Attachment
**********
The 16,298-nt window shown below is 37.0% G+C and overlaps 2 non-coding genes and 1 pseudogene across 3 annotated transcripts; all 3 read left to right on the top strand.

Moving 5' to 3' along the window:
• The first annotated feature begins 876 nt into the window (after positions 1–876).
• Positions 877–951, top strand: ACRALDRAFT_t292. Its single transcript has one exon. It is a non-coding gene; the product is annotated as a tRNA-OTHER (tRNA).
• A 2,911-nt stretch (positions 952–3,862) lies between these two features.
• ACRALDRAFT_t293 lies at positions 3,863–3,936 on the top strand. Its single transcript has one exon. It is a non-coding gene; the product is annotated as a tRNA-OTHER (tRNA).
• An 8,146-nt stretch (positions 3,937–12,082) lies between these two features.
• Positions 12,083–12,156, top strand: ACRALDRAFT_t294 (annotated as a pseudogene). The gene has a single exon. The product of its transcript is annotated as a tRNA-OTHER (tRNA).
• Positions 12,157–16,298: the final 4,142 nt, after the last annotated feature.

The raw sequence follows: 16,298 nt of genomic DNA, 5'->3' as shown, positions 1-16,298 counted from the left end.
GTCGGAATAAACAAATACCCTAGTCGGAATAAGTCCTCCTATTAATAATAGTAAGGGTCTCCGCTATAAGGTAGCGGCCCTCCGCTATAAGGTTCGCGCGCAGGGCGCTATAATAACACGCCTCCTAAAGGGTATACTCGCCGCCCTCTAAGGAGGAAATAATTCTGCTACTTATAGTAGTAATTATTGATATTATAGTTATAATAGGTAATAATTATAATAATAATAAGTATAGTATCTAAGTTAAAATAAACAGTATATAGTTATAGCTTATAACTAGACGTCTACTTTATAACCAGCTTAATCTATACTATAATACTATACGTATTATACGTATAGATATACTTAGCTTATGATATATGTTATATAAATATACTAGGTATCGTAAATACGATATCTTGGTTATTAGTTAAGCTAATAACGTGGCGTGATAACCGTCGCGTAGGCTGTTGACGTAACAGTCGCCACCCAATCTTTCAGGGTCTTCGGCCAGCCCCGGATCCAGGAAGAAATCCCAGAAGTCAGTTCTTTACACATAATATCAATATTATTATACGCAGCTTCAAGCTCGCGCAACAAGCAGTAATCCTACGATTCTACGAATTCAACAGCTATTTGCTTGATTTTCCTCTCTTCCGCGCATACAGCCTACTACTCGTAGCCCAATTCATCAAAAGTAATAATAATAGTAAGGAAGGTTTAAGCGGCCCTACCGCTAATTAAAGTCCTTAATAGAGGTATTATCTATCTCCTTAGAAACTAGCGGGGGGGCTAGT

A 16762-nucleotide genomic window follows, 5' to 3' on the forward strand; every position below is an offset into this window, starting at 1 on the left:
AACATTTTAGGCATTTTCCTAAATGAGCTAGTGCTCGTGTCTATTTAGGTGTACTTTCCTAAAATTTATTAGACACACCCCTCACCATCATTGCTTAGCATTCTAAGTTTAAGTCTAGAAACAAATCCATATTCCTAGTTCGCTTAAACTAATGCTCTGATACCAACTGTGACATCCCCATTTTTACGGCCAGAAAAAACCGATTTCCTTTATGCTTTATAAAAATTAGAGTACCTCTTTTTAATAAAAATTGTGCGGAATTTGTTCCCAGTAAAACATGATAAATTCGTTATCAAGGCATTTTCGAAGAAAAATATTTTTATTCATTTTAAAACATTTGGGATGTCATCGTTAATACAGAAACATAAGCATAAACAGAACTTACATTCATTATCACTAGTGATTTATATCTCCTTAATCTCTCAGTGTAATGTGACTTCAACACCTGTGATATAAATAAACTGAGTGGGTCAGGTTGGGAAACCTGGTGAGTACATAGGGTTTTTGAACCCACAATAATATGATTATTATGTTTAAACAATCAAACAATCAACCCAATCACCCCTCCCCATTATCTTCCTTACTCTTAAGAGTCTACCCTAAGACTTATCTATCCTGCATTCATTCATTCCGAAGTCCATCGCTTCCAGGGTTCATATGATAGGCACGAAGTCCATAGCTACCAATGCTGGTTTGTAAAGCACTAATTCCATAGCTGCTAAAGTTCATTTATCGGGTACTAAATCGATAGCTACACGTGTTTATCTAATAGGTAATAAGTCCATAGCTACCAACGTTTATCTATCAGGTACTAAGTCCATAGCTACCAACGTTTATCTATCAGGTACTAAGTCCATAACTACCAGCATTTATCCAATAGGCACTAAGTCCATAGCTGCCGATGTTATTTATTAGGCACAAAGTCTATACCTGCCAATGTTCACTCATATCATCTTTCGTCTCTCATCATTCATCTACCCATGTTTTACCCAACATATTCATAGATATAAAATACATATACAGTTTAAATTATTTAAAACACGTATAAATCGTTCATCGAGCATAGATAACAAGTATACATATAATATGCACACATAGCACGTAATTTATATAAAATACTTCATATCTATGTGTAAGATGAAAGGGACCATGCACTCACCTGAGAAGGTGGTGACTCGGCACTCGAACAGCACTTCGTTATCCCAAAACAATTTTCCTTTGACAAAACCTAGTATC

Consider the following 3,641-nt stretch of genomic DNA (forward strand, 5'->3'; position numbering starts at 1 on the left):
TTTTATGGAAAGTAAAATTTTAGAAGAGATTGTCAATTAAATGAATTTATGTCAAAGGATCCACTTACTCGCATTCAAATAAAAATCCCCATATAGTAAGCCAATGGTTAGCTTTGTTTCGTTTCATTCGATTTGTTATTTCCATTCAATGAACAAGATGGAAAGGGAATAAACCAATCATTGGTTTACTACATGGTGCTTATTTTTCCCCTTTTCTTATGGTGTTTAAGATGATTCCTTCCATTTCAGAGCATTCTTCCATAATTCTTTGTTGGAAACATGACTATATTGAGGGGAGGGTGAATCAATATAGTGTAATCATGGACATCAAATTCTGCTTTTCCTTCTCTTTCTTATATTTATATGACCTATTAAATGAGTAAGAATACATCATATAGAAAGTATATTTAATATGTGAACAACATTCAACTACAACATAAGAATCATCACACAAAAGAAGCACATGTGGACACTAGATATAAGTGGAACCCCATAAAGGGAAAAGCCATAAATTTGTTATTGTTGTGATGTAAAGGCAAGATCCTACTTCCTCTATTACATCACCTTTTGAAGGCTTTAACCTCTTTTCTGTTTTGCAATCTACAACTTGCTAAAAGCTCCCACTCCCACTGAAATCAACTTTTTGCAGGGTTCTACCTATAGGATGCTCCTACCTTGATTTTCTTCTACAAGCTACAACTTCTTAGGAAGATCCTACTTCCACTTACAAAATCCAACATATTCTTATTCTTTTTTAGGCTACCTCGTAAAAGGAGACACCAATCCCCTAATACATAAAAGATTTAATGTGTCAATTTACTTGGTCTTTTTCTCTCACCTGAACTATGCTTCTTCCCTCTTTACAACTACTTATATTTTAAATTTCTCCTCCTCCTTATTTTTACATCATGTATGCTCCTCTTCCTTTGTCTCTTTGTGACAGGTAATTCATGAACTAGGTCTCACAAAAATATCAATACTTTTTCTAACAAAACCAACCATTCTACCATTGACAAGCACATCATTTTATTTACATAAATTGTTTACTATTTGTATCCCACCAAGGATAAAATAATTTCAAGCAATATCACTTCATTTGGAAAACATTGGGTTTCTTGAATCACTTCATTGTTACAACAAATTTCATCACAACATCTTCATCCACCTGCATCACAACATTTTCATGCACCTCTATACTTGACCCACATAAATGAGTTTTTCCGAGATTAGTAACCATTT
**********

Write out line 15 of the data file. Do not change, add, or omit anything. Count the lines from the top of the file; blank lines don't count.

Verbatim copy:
TTTTATGGAAAGTAAAATTTTAGAAGAGATTGTCAATTAAATGAATTTATGTCAAAGGATCCACTTACTCGCATTCAAATAAAAATCCCCATATAGTAAGCCAATGGTTAGCTTTGTTTCGTTTCATTCGATTTGTTATTTCCATTCAATGAACAAGATGGAAAGGGAATAAACCAATCATTGGTTTACTACATGGTGCTTATTTTTCCCCTTTTCTTATGGTGTTTAAGATGATTCCTTCCATTTCAGAGCATTCTTCCATAATTCTTTGTTGGAAACATGACTATATTGAGGGGAGGGTGAATCAATATAGTGTAATCATGGACATCAAATTCTGCTTTTCCTTCTCTTTCTTATATTTATATGACCTATTAAATGAGTAAGAATACATCATATAGAAAGTATATTTAATATGTGAACAACATTCAACTACAACATAAGAATCATCACACAAAAGAAGCACATGTGGACACTAGATATAAGTGGAACCCCATAAAGGGAAAAGCCATAAATTTGTTATTGTTGTGATGTAAAGGCAAGATCCTACTTCCTCTATTACATCACCTTTTGAAGGCTTTAACCTCTTTTCTGTTTTGCAATCTACAACTTGCTAAAAGCTCCCACTCCCACTGAAATCAACTTTTTGCAGGGTTCTACCTATAGGATGCTCCTACCTTGATTTTCTTCTACAAGCTACAACTTCTTAGGAAGATCCTACTTCCACTTACAAAATCCAACATATTCTTATTCTTTTTTAGGCTACCTCGTAAAAGGAGACACCAATCCCCTAATACATAAAAGATTTAATGTGTCAATTTACTTGGTCTTTTTCTCTCACCTGAACTATGCTTCTTCCCTCTTTACAACTACTTATATTTTAAATTTCTCCTCCTCCTTATTTTTACATCATGTATGCTCCTCTTCCTTTGTCTCTTTGTGACAGGTAATTCATGAACTAGGTCTCACAAAAATATCAATACTTTTTCTAACAAAACCAACCATTCTACCATTGACAAGCACATCATTTTATTTACATAAATTGTTTACTATTTGTATCCCACCAAGGATAAAATAATTTCAAGCAATATCACTTCATTTGGAAAACATTGGGTTTCTTGAATCACTTCATTGTTACAACAAATTTCATCACAACATCTTCATCCACCTGCATCACAACATTTTCATGCACCTCTATACTTGACCCACATAAATGAGTTTTTCCGAGATTAGTAACCATTT